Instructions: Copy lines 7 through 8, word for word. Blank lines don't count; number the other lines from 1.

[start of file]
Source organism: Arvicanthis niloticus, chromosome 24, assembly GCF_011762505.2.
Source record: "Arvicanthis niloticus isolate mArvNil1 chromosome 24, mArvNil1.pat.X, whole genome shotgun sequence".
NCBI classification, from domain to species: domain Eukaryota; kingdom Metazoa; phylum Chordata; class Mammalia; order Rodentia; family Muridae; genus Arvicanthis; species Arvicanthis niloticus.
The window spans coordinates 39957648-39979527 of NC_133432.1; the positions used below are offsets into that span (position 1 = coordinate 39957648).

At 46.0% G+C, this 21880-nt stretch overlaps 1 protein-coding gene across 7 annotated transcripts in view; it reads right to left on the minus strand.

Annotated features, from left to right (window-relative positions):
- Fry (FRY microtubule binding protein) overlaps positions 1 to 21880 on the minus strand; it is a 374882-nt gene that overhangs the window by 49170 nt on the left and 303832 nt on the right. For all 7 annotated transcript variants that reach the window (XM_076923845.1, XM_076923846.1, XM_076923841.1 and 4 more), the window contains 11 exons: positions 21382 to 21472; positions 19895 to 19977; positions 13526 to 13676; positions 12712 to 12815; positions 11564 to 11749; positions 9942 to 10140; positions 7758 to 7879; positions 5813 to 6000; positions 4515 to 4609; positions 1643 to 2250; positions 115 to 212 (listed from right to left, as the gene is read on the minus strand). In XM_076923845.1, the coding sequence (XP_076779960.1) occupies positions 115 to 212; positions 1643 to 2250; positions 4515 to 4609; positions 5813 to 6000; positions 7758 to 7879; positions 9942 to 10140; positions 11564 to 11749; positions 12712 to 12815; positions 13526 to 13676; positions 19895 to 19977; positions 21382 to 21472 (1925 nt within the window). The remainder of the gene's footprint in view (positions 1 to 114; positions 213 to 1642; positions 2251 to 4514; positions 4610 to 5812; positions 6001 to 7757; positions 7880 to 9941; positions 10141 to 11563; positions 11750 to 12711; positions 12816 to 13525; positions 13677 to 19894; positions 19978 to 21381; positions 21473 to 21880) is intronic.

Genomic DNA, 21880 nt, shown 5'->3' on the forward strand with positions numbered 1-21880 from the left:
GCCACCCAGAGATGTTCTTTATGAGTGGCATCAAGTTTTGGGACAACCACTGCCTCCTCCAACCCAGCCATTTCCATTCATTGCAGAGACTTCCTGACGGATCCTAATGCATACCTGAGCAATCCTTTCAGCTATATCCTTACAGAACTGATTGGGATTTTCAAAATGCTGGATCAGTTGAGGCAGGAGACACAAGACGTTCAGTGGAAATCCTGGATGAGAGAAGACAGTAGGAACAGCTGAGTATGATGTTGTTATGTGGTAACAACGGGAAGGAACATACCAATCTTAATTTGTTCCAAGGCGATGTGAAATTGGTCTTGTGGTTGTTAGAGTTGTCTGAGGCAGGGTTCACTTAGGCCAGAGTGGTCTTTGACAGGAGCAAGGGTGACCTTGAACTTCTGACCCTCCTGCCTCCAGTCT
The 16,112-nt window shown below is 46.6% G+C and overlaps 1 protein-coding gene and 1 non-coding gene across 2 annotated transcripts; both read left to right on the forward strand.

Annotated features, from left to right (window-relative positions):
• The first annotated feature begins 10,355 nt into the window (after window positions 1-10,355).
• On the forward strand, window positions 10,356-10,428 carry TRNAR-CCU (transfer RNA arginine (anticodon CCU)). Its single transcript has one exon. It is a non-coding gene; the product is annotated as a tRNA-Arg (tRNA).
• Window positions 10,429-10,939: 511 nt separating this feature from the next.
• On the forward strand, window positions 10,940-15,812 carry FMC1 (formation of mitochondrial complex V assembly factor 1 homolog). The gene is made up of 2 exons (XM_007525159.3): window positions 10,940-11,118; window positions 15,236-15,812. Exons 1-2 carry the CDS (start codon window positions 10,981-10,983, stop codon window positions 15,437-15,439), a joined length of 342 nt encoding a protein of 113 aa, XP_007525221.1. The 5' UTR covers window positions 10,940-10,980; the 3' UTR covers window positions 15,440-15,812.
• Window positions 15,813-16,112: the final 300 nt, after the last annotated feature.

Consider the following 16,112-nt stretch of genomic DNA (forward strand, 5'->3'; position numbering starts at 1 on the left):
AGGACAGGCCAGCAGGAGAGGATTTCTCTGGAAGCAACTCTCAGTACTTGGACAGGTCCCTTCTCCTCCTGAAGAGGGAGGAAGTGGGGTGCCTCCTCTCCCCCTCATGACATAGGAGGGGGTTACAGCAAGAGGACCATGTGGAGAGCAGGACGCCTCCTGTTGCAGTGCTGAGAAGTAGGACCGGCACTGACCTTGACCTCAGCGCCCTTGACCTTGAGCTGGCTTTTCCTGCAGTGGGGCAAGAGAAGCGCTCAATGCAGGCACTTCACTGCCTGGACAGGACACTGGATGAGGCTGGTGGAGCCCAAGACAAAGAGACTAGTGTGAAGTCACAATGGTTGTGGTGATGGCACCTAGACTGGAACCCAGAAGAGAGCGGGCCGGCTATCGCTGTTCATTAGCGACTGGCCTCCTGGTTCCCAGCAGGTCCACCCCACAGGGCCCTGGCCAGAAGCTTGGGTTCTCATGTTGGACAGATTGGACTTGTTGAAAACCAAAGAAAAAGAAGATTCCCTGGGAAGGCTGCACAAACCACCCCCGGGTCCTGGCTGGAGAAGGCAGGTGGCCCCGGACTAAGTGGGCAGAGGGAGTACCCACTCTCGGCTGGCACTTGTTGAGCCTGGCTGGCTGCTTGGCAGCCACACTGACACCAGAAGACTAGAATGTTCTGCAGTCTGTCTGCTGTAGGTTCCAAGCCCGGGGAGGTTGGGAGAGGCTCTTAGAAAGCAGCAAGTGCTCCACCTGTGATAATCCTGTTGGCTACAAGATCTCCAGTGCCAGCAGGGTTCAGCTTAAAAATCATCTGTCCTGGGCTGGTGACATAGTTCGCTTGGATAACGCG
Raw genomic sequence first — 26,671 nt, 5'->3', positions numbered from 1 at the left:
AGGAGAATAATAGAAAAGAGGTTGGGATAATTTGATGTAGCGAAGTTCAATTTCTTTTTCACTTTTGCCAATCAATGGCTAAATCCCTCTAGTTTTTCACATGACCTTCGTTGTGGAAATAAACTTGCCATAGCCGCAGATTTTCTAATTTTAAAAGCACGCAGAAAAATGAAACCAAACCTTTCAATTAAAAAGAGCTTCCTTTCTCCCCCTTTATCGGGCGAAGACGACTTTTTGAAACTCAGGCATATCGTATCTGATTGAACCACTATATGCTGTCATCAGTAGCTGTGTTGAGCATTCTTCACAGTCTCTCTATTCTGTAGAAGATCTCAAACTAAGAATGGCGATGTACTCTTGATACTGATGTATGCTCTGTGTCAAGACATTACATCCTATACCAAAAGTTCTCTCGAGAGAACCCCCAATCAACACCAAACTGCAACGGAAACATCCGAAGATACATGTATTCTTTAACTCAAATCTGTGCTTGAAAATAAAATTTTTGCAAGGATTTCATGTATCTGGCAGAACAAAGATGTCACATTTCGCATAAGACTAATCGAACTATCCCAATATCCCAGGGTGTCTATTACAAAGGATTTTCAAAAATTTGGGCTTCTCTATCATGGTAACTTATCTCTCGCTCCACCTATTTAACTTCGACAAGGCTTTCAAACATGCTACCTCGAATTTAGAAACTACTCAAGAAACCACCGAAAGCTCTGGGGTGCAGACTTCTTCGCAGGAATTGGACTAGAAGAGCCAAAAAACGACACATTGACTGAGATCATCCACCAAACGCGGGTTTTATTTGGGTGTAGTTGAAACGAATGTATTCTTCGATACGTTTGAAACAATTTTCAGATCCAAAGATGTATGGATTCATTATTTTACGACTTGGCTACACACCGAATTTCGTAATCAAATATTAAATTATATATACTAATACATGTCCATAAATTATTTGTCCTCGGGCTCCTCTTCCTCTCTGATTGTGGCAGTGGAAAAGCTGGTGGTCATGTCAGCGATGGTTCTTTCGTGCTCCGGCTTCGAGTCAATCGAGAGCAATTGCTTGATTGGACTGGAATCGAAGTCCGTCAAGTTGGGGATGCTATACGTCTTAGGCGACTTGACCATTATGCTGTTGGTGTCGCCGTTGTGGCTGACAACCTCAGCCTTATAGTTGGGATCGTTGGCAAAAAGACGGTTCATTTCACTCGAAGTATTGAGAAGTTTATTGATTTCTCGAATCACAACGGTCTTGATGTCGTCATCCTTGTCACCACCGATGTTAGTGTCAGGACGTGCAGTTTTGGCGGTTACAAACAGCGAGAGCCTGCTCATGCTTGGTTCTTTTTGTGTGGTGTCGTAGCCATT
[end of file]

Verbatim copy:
- Fry (FRY microtubule binding protein) overlaps positions 1 to 21880 on the minus strand; it is a 374882-nt gene that overhangs the window by 49170 nt on the left and 303832 nt on the right. For all 7 annotated transcript variants that reach the window (XM_076923845.1, XM_076923846.1, XM_076923841.1 and 4 more), the window contains 11 exons: positions 21382 to 21472; positions 19895 to 19977; positions 13526 to 13676; positions 12712 to 12815; positions 11564 to 11749; positions 9942 to 10140; positions 7758 to 7879; positions 5813 to 6000; positions 4515 to 4609; positions 1643 to 2250; positions 115 to 212 (listed from right to left, as the gene is read on the minus strand). In XM_076923845.1, the coding sequence (XP_076779960.1) occupies positions 115 to 212; positions 1643 to 2250; positions 4515 to 4609; positions 5813 to 6000; positions 7758 to 7879; positions 9942 to 10140; positions 11564 to 11749; positions 12712 to 12815; positions 13526 to 13676; positions 19895 to 19977; positions 21382 to 21472 (1925 nt within the window). The remainder of the gene's footprint in view (positions 1 to 114; positions 213 to 1642; positions 2251 to 4514; positions 4610 to 5812; positions 6001 to 7757; positions 7880 to 9941; positions 10141 to 11563; positions 11750 to 12711; positions 12816 to 13525; positions 13677 to 19894; positions 19978 to 21381; positions 21473 to 21880) is intronic.

Genomic DNA, 21880 nt, shown 5'->3' on the forward strand with positions numbered 1-21880 from the left: